‘Full Investigation Vital’ After Virgin Atlantic Flight’s Emergency Landing At Gatwick Airport

Legal Experts Praise Crew’s Skill In Safe Landing But Question Cause Of Landing Gear Problems


Specialist aviation lawyers have urged air authorities to work quickly to determine the cause of a technical problem which led a Virgin Atlantic flight to Las Vegas to return to Gatwick Airport to make an emergency landing last week, after praising the skill of the pilots involved in the incident.

Gatwick Airport told the Press Association that “some minor injuries” were reported following the incident last Monday (December 29th), when the Boeing 747 carrying 447 passengers and 15 crew experienced the issue.

Flight VS43 was forced to dump fuel prior to the landing, in order to ensure it was light enough to land at the airport. The problems led to disruption at the airport, with other flights having to be cancelled or diverted as a result of the problem.

Passengers on the flight praised the crew for their actions, with Virgin president Sir Richard Branson joining them in thanking them for a safe landing.

Irwin Mitchell’s specialist Aviation Law team provide legal advice and support to people who have suffered injuries in air accidents in the UK and abroad, as well as acting for the families of those who have died in such incidents.

Expert Opinion
The procedure for an emergency landing due to a defective landing gear carries significant risk and requires a high level of skill from the crew to achieve a safe landing - the actions of the crew on this flight must be applauded.

"This particular case was notable as the problem with the landing gear was noticed shortly after takeoff. This meant that the aircraft had a full fuel load for the flight to the US, meaning that it was above its maximum landing weight even for fully operational landing gear.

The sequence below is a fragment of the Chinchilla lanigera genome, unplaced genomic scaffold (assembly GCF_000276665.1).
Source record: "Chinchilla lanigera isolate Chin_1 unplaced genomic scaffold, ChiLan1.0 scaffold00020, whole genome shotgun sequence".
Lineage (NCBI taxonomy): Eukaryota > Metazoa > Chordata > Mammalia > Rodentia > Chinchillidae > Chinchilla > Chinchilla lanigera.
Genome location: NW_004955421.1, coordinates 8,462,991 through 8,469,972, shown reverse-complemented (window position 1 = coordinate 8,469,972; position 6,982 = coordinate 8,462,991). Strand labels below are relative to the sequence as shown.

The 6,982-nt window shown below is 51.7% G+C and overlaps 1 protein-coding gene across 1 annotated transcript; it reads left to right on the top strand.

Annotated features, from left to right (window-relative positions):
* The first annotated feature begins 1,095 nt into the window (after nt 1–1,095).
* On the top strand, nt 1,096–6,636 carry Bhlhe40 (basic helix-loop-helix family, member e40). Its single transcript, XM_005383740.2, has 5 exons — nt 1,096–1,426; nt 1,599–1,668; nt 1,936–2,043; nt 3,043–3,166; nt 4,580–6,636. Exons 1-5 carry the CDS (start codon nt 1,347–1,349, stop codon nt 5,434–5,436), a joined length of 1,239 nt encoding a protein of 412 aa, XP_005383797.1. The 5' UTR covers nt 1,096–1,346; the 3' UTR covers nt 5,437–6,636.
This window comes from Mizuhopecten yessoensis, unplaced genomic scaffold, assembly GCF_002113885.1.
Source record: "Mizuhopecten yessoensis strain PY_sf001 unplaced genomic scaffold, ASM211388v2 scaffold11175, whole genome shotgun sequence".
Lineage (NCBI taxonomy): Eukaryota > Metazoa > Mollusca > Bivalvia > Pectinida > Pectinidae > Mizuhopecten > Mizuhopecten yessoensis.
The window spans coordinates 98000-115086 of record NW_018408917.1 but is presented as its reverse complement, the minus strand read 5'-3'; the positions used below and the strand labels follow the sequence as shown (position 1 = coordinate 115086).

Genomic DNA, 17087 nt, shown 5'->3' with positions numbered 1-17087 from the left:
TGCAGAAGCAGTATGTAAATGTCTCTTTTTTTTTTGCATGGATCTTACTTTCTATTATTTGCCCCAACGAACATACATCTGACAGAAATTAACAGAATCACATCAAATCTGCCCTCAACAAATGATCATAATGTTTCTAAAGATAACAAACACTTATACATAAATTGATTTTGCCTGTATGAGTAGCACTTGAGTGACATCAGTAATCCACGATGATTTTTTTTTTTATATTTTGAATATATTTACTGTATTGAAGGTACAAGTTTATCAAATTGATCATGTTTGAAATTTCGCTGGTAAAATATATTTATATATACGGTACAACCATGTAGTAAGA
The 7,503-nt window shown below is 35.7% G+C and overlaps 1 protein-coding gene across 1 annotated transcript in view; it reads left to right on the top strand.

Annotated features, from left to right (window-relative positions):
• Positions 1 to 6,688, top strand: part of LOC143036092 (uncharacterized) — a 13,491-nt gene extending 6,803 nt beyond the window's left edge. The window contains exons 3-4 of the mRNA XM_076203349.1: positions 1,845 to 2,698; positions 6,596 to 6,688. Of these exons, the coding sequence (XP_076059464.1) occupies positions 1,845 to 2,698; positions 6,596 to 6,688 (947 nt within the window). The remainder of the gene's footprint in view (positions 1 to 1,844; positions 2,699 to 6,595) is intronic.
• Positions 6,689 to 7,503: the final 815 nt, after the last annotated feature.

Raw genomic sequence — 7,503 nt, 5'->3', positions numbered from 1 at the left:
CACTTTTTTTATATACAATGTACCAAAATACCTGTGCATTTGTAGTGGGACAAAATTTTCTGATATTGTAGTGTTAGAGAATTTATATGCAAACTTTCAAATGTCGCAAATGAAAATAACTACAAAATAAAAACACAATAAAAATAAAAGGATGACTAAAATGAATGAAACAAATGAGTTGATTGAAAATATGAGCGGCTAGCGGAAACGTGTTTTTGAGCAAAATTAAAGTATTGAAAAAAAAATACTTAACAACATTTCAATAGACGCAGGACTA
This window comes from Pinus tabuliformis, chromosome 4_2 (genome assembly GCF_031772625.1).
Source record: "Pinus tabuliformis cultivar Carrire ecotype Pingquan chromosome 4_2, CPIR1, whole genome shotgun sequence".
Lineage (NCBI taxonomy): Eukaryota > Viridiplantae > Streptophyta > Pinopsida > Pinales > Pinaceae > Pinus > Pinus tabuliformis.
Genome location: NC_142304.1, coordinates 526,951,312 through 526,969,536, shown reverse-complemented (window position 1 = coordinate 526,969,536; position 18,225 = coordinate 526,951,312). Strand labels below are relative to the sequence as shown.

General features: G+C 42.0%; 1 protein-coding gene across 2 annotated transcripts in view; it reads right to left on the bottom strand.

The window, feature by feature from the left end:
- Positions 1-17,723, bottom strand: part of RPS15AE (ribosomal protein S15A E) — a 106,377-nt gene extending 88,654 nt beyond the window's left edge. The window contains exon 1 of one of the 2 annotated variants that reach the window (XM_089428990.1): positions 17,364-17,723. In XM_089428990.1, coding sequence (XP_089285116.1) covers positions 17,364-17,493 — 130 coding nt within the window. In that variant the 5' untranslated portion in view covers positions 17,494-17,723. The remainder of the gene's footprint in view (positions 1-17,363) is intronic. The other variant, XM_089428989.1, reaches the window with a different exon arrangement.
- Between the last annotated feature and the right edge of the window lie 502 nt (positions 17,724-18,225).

"As such, the crew needed to dump a significant amount of fuel not only to reach a normal landing weight, but also to ensure that on landing there was minimum fuel in the tanks. This reduces the aircraft weight which means there is less strain on the landing gear on touch down and also enables the aircraft to touch down at a lower speed, which also reduces the gear strain and associated risks further.

"The dumping of fuel combined with the correct emergency drills and a skilful landing resulted in a safe landing. However, this process took a considerable time which would have been very traumatic for passengers. Through our work on behalf of passengers who have suffered physical and psychological injuries in emergency landings, we have seen how traumatic such incidents can be for those involved.

"Attention must now turn to discovering precisely what was the issue with the landing gear and whether it could have been avoided. Considerations will include whether this was a design or manufacturing defect in any of the components or possibly a maintenance or other issue. It is vital that a full investigation is held to ensure that all of the questions in relation to the incident can be answered as a quickly as possible so that lessons can be learned and any necessary flight safety improvements implemented."
Jim Morris, Partner